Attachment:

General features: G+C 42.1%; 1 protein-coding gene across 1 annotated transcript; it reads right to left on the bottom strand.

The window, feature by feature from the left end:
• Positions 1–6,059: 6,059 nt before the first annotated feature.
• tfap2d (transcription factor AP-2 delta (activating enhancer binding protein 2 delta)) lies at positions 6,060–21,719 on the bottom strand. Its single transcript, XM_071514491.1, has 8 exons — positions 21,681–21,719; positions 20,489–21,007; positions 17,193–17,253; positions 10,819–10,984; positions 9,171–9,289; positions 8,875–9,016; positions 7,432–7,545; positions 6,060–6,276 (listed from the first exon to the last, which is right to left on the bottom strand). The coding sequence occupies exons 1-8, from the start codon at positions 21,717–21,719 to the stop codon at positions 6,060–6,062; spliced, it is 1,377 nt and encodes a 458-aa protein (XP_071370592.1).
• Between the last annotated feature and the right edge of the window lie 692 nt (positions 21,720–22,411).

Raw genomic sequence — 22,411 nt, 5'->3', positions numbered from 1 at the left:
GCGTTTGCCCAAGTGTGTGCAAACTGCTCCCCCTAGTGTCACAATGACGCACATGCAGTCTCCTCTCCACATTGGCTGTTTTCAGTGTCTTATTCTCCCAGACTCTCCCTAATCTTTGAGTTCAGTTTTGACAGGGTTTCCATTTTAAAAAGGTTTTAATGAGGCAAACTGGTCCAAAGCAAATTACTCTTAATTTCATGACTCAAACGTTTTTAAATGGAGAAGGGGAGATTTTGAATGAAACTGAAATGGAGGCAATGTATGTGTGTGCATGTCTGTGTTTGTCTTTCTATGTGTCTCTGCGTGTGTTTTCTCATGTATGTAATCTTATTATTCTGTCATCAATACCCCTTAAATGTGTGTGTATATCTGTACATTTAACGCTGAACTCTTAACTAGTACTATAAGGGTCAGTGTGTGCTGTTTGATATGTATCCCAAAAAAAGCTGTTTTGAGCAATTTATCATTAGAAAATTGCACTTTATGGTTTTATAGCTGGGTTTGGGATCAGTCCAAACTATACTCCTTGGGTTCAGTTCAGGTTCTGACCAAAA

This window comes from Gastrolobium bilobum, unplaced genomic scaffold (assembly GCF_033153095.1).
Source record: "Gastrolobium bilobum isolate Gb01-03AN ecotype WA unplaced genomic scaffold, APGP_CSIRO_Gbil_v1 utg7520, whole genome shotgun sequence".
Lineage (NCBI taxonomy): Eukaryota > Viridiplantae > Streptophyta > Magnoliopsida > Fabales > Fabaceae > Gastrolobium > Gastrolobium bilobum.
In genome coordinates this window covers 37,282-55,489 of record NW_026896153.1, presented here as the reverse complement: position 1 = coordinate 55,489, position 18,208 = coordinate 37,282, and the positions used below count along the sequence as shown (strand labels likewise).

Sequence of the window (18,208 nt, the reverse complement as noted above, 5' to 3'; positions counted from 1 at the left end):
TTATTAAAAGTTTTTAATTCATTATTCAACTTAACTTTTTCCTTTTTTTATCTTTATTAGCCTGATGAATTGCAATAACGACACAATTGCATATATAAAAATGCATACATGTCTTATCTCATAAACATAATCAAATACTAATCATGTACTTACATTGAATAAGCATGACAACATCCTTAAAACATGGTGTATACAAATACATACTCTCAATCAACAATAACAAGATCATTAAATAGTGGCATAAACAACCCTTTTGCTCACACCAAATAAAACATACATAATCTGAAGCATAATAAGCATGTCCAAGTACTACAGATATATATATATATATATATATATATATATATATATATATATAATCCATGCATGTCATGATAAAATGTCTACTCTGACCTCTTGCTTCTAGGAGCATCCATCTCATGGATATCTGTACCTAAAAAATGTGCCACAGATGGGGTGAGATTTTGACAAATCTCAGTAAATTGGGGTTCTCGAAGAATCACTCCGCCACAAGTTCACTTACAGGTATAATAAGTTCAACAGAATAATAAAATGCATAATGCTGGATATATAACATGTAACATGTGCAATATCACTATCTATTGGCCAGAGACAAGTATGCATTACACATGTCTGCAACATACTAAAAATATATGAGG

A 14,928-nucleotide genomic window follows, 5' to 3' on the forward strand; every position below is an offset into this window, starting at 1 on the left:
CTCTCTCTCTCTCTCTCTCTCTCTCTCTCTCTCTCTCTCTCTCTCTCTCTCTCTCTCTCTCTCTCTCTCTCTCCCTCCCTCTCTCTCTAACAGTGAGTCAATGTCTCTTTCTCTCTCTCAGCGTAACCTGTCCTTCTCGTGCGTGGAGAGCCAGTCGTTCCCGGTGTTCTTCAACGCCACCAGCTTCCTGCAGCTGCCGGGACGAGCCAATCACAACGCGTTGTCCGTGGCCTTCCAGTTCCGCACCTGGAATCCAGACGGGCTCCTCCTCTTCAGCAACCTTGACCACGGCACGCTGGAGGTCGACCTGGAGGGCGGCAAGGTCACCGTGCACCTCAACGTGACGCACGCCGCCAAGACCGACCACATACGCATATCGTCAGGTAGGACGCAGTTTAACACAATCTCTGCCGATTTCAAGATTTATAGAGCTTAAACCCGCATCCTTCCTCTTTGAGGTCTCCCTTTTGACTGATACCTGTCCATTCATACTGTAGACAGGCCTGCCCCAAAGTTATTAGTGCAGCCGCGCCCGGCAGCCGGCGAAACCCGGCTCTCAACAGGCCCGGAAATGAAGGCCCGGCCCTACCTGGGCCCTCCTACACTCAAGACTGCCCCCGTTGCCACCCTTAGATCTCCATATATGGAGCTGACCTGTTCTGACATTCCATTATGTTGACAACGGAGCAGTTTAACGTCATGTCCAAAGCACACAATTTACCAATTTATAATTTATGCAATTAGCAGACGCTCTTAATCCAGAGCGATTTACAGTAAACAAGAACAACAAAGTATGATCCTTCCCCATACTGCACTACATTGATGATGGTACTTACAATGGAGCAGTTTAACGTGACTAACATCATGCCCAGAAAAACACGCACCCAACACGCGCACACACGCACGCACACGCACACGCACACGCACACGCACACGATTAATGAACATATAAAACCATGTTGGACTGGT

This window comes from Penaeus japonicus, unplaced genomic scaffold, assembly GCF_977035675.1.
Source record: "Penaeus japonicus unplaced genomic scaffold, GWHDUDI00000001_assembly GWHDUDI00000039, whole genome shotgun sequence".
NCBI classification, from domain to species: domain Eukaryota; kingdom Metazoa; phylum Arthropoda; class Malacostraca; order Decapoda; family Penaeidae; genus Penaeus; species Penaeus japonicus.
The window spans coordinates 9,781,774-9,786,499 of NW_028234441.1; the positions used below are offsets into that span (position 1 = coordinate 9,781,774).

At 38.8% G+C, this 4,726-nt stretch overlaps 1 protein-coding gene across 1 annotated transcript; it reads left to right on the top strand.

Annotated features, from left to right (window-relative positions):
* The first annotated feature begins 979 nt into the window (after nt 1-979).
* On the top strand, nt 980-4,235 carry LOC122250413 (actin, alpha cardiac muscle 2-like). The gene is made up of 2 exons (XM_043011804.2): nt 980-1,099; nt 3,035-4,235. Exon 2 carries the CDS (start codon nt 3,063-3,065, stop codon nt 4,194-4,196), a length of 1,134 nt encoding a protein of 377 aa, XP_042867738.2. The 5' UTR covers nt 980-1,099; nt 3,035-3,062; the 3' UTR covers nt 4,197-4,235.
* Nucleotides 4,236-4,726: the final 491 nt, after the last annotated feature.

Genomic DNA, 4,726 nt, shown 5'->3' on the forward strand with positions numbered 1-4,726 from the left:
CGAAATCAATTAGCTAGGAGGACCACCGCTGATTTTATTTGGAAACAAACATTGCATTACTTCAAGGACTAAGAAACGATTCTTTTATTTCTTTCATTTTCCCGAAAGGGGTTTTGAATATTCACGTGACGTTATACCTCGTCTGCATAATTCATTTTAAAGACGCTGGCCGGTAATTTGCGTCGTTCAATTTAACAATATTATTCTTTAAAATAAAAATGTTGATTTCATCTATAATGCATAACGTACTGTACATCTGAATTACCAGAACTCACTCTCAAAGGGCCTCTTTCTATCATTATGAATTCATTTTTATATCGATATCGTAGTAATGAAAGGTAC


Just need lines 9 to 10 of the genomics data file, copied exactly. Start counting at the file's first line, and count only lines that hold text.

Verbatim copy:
Source record: "Gastrolobium bilobum isolate Gb01-03AN ecotype WA unplaced genomic scaffold, APGP_CSIRO_Gbil_v1 utg7520, whole genome shotgun sequence".
Lineage (NCBI taxonomy): Eukaryota > Viridiplantae > Streptophyta > Magnoliopsida > Fabales > Fabaceae > Gastrolobium > Gastrolobium bilobum.